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Could Living Near a Highway Increase Your Risk of Dementia?

There are a number of reasons why it could be hazardous to live near a highway—noise and traffic ranking pretty high—but according to a new Canadian study in The Lancet, your risk of developing dementia could increase the closer you live to a major road.

In a study of more than 6 million people, researchers found a link between dementia development and a person's proximity to a major road, such as an interstate highway or parkway. People living less than 50 meters (164 feet) from a major road were 7 percent more likely to develop dementia than people who live more than 300 meters from one. The risk drops as you get further away, with a 4 percent higher chance at 50 to 100 meters away and a 2 percent higher chance at a distance of 101 to 200 meters. The study was conducted on people living in Ontario between 20 and 85 years old from 2001 to 2012.

“Our findings show the closer you live to roads with heavy day-to-day traffic, the greater the risk of developing dementia,” says Public Health Ontario epidemiologist Hong Chen, who co-led the study. “With our widespread exposure to traffic and the greater tendency for people to live in cities these days, this has serious public health implications.”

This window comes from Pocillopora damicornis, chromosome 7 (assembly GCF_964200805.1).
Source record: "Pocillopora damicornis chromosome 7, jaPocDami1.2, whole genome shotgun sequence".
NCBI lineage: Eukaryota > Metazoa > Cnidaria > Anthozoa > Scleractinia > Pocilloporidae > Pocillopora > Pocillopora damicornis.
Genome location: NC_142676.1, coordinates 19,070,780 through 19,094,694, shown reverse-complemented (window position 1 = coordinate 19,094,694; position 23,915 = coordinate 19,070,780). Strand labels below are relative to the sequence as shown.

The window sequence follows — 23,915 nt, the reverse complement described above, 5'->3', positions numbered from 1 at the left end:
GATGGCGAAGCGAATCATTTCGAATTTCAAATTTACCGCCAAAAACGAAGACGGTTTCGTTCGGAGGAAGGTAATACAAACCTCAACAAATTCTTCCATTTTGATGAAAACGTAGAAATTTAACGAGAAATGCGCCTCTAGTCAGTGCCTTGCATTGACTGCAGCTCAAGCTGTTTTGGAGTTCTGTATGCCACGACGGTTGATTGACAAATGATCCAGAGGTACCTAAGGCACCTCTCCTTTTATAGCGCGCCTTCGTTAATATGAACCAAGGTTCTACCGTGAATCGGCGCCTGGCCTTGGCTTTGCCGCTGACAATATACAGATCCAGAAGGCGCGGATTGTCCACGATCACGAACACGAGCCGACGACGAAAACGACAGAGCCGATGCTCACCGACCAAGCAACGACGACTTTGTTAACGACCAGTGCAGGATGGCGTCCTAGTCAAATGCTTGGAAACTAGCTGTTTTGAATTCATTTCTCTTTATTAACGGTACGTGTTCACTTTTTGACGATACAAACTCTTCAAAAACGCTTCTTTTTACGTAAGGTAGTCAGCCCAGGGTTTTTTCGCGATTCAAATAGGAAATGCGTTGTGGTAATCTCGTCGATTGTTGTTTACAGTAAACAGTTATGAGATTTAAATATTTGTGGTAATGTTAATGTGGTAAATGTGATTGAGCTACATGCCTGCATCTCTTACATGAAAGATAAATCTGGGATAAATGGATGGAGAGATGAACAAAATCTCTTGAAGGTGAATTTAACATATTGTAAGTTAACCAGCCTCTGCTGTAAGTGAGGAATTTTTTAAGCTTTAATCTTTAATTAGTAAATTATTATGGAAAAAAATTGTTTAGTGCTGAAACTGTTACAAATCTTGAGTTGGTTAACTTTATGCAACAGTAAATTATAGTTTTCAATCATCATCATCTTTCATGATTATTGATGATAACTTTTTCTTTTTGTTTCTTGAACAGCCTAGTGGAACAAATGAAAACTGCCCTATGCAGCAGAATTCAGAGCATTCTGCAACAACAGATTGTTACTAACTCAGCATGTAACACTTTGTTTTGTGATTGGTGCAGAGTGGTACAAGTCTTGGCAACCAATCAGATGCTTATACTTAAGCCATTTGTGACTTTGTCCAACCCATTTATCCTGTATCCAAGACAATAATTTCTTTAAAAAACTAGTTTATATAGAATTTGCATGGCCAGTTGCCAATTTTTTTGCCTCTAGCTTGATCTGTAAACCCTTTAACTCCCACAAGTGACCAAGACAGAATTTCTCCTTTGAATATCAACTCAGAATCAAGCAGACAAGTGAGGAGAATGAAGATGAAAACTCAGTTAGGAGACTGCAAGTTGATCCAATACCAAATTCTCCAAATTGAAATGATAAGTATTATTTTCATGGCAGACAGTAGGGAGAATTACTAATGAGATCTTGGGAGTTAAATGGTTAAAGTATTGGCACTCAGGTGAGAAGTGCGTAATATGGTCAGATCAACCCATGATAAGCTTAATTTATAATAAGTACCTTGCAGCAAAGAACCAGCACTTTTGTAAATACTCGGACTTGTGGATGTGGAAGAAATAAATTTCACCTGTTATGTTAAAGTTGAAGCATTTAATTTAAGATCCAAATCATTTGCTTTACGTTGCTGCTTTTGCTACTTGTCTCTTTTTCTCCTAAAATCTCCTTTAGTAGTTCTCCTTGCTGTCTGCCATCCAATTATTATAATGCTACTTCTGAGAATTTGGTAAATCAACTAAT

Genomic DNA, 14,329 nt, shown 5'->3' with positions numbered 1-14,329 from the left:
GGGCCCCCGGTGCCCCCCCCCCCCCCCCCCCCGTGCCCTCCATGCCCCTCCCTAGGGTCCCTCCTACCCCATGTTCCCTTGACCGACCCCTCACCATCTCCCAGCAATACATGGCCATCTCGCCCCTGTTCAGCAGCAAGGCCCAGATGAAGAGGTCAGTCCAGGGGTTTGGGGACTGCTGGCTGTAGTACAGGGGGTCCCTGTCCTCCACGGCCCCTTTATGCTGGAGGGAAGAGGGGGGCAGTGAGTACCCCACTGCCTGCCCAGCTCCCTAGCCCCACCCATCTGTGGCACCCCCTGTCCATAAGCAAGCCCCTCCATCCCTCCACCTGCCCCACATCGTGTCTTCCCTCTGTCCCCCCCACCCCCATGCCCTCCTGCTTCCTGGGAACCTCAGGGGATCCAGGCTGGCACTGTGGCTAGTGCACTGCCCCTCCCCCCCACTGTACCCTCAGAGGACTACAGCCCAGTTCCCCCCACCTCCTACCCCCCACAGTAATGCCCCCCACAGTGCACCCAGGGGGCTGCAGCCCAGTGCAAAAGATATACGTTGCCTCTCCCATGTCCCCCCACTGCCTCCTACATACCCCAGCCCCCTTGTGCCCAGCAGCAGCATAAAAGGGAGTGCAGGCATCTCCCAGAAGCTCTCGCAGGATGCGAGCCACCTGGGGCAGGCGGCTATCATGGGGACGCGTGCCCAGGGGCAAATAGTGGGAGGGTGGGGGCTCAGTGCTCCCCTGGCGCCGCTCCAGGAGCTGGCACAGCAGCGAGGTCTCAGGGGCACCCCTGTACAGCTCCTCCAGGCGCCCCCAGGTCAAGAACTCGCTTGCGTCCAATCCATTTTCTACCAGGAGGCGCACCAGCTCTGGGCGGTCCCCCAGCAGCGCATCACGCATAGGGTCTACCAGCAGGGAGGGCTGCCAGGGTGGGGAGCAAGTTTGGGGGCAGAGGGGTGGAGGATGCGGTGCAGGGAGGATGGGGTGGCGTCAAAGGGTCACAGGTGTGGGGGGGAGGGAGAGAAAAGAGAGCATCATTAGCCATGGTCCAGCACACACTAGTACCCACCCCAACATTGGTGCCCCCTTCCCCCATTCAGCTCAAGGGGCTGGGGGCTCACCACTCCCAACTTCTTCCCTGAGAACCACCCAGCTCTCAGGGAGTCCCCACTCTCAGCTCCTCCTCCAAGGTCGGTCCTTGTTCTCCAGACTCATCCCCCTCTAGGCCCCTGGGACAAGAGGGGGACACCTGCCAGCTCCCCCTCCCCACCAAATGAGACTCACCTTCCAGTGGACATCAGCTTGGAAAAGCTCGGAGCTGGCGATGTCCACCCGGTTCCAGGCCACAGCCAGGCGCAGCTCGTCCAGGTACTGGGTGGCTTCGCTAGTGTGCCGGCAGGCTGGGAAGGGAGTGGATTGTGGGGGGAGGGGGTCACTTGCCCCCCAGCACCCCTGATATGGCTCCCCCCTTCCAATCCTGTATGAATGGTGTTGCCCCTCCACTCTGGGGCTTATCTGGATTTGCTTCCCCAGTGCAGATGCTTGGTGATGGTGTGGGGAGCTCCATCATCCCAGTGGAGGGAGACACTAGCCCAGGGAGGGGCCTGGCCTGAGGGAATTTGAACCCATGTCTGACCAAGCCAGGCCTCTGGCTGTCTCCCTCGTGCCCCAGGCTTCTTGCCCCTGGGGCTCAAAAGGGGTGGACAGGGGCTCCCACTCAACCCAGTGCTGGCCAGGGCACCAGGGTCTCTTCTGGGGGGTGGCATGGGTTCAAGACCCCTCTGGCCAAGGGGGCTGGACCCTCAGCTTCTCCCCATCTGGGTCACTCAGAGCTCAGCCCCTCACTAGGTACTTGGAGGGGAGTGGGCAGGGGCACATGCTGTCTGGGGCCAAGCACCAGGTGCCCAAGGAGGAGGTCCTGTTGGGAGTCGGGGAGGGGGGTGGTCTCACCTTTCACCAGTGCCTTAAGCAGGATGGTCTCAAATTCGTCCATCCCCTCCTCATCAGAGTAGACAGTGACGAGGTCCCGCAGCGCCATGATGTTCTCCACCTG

While the study found a link between highway proximity and risk of dementia, there's no concrete evidence as to why this actually happens. However, there have been studies done on the link between developing dementia and air pollution, which is an everyday hazard when living near a busy highway. As the study points out, though, the risk shrinks significantly as you move further away.

"There is a gradient of increased risk as you get closer to major roadways," study co-lead Ray Copes, chief of environmental and occupational health at Public Health Ontario, told CNN. "By the time you're 200 meters away, the risk is essentially down to baseline."

According to the World Health Organization, there are 47.5 million people living with dementia worldwide, with 7.7 million new cases diagnosed every year—the most common cause being Alzheimer's disease, which accounts for 60 to 70 percent of cases. The team also investigated whether there was any higher risk of developing Parkinson's disease or multiple sclerosis when living near a highway but found no link.

[h/t New Scientist]

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iStock // Ekaterina Minaeva
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Man Buys Two Metric Tons of LEGO Bricks; Sorts Them Via Machine Learning
May 21, 2017